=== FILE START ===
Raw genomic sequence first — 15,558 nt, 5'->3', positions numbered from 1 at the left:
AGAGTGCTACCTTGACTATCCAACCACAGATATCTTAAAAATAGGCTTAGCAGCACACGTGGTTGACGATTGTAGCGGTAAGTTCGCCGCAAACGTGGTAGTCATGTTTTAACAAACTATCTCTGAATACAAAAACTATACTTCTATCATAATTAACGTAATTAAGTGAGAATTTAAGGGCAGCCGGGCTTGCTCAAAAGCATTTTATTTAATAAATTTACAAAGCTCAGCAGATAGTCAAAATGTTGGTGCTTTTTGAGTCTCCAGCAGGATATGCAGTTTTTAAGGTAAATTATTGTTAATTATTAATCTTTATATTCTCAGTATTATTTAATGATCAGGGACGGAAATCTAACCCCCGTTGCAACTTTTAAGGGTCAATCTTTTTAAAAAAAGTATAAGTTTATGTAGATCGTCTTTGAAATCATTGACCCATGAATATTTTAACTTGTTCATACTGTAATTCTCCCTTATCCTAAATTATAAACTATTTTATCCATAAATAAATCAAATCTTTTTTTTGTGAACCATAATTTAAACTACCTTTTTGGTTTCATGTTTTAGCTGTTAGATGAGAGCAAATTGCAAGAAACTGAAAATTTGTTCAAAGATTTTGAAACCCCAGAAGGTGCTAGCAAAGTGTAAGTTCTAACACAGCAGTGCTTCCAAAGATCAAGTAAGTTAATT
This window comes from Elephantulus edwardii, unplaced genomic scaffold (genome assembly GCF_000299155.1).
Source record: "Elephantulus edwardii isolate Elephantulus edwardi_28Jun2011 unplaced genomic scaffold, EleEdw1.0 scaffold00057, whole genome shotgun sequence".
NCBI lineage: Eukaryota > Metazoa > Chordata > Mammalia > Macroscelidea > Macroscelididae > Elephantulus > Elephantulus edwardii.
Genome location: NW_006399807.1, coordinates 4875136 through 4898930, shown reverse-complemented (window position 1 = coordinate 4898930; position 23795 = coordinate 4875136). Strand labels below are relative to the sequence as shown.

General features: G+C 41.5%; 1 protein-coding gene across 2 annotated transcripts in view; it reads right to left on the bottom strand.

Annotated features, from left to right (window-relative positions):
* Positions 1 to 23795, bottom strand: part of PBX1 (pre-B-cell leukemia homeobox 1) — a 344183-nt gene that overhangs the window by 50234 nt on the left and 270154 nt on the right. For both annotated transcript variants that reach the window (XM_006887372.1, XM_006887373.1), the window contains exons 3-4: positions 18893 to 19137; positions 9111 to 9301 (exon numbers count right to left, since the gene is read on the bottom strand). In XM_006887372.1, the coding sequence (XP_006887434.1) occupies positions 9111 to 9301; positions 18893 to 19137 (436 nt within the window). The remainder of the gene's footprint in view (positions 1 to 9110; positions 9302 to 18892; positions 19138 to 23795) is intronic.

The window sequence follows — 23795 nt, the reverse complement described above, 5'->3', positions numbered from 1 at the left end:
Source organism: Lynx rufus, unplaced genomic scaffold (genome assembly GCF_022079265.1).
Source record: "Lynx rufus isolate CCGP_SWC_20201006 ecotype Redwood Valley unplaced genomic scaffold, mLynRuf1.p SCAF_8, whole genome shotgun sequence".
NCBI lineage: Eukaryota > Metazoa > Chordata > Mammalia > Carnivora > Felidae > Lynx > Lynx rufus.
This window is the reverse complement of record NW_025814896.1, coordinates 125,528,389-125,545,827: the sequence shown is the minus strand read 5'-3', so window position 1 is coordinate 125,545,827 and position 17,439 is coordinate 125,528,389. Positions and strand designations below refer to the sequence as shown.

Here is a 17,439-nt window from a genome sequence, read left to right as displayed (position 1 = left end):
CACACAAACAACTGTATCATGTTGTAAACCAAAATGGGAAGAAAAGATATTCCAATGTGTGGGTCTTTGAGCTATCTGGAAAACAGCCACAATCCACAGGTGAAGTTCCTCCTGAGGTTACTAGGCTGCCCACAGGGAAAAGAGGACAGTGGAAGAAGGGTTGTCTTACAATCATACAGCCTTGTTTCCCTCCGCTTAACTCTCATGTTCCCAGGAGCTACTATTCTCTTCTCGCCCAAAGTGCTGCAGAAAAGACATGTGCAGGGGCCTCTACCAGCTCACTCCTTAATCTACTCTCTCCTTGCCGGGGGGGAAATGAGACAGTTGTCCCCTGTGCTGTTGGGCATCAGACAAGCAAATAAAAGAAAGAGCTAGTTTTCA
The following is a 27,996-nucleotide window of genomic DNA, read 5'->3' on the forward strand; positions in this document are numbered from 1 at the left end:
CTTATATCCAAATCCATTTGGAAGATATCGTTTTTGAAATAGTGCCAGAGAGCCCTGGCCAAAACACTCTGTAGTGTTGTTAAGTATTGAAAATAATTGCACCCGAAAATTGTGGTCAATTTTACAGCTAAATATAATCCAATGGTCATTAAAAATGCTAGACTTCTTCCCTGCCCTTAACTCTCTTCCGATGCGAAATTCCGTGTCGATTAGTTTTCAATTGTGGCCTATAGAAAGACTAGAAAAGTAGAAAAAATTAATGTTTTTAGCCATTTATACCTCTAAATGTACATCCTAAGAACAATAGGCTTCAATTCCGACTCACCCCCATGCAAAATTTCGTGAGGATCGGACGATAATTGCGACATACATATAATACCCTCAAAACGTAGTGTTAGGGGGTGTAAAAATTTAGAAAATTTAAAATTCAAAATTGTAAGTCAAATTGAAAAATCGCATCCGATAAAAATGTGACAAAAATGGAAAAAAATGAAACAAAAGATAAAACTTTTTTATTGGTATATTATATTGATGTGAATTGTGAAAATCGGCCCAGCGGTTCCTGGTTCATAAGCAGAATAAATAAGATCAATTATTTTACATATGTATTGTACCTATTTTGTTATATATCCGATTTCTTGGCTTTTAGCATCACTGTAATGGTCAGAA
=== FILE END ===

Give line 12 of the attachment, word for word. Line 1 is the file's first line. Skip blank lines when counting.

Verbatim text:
Source record: "Lynx rufus isolate CCGP_SWC_20201006 ecotype Redwood Valley unplaced genomic scaffold, mLynRuf1.p SCAF_8, whole genome shotgun sequence".